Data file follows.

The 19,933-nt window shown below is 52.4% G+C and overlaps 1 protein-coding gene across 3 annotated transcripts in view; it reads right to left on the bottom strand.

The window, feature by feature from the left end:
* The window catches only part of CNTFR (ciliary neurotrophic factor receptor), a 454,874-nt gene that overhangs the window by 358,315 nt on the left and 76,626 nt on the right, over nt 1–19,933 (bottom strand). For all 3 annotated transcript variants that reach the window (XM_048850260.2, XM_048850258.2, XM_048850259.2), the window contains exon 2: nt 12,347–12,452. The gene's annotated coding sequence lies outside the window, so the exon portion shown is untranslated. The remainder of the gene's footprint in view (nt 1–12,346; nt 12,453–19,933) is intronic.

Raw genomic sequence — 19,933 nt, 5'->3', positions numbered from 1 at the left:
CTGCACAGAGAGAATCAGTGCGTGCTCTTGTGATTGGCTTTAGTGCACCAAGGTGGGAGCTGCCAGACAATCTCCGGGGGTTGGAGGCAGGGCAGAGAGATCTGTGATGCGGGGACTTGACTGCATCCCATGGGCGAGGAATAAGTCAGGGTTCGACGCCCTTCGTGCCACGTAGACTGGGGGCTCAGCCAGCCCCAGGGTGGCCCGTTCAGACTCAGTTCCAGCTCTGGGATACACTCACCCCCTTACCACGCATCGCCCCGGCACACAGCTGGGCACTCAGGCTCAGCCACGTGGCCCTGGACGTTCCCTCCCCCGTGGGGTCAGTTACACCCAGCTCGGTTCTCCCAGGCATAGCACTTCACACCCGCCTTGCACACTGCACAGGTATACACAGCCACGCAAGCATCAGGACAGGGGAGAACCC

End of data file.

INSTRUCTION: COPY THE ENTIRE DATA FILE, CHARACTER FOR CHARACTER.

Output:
The 19,933-nt window shown below is 52.4% G+C and overlaps 1 protein-coding gene across 3 annotated transcripts in view; it reads right to left on the bottom strand.

The window, feature by feature from the left end:
* The window catches only part of CNTFR (ciliary neurotrophic factor receptor), a 454,874-nt gene that overhangs the window by 358,315 nt on the left and 76,626 nt on the right, over nt 1–19,933 (bottom strand). For all 3 annotated transcript variants that reach the window (XM_048850260.2, XM_048850258.2, XM_048850259.2), the window contains exon 2: nt 12,347–12,452. The gene's annotated coding sequence lies outside the window, so the exon portion shown is untranslated. The remainder of the gene's footprint in view (nt 1–12,346; nt 12,453–19,933) is intronic.

Raw genomic sequence — 19,933 nt, 5'->3', positions numbered from 1 at the left:
CTGCACAGAGAGAATCAGTGCGTGCTCTTGTGATTGGCTTTAGTGCACCAAGGTGGGAGCTGCCAGACAATCTCCGGGGGTTGGAGGCAGGGCAGAGAGATCTGTGATGCGGGGACTTGACTGCATCCCATGGGCGAGGAATAAGTCAGGGTTCGACGCCCTTCGTGCCACGTAGACTGGGGGCTCAGCCAGCCCCAGGGTGGCCCGTTCAGACTCAGTTCCAGCTCTGGGATACACTCACCCCCTTACCACGCATCGCCCCGGCACACAGCTGGGCACTCAGGCTCAGCCACGTGGCCCTGGACGTTCCCTCCCCCGTGGGGTCAGTTACACCCAGCTCGGTTCTCCCAGGCATAGCACTTCACACCCGCCTTGCACACTGCACAGGTATACACAGCCACGCAAGCATCAGGACAGGGGAGAACCC